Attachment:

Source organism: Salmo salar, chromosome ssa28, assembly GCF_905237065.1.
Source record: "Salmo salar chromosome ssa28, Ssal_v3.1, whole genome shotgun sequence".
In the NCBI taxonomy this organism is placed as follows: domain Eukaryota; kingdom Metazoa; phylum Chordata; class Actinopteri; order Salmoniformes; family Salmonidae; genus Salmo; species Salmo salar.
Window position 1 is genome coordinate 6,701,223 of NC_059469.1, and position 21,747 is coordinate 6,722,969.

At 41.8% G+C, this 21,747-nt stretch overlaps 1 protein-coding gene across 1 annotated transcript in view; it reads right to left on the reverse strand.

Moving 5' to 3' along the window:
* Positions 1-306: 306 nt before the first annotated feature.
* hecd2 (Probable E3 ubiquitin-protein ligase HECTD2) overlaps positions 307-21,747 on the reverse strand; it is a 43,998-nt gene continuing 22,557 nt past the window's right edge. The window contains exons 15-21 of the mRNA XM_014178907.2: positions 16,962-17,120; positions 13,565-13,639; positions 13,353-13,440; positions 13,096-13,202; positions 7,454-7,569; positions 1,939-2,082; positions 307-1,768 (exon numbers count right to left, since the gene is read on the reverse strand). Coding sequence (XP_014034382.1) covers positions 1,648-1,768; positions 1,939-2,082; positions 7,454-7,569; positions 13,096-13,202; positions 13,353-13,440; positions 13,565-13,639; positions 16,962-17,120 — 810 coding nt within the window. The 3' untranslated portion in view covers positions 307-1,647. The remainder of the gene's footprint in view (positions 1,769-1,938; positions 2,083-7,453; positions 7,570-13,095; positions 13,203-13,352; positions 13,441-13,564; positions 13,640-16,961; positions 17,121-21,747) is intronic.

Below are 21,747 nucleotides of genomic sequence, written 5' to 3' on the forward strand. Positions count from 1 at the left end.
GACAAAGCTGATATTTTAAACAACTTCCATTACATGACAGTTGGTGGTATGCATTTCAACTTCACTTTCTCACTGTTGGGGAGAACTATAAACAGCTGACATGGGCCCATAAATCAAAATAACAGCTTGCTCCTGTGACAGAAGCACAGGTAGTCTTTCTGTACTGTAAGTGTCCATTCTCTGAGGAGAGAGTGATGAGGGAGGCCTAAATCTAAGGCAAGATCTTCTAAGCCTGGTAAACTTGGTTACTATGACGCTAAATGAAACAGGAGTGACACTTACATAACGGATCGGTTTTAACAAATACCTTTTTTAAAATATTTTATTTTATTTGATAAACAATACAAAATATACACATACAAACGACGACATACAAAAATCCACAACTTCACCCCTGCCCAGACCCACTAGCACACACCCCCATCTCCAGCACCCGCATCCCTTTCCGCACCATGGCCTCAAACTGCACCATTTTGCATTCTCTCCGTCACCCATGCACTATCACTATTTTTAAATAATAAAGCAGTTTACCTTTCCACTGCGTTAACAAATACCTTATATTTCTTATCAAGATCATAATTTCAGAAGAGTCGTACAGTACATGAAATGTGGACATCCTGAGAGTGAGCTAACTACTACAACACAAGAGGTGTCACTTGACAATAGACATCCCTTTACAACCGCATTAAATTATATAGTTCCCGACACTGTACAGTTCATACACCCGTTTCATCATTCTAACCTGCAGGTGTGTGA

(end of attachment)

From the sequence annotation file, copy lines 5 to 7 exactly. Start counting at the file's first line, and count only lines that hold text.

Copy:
At 41.8% G+C, this 21,747-nt stretch overlaps 1 protein-coding gene across 1 annotated transcript in view; it reads right to left on the reverse strand.

Moving 5' to 3' along the window:
* Positions 1-306: 306 nt before the first annotated feature.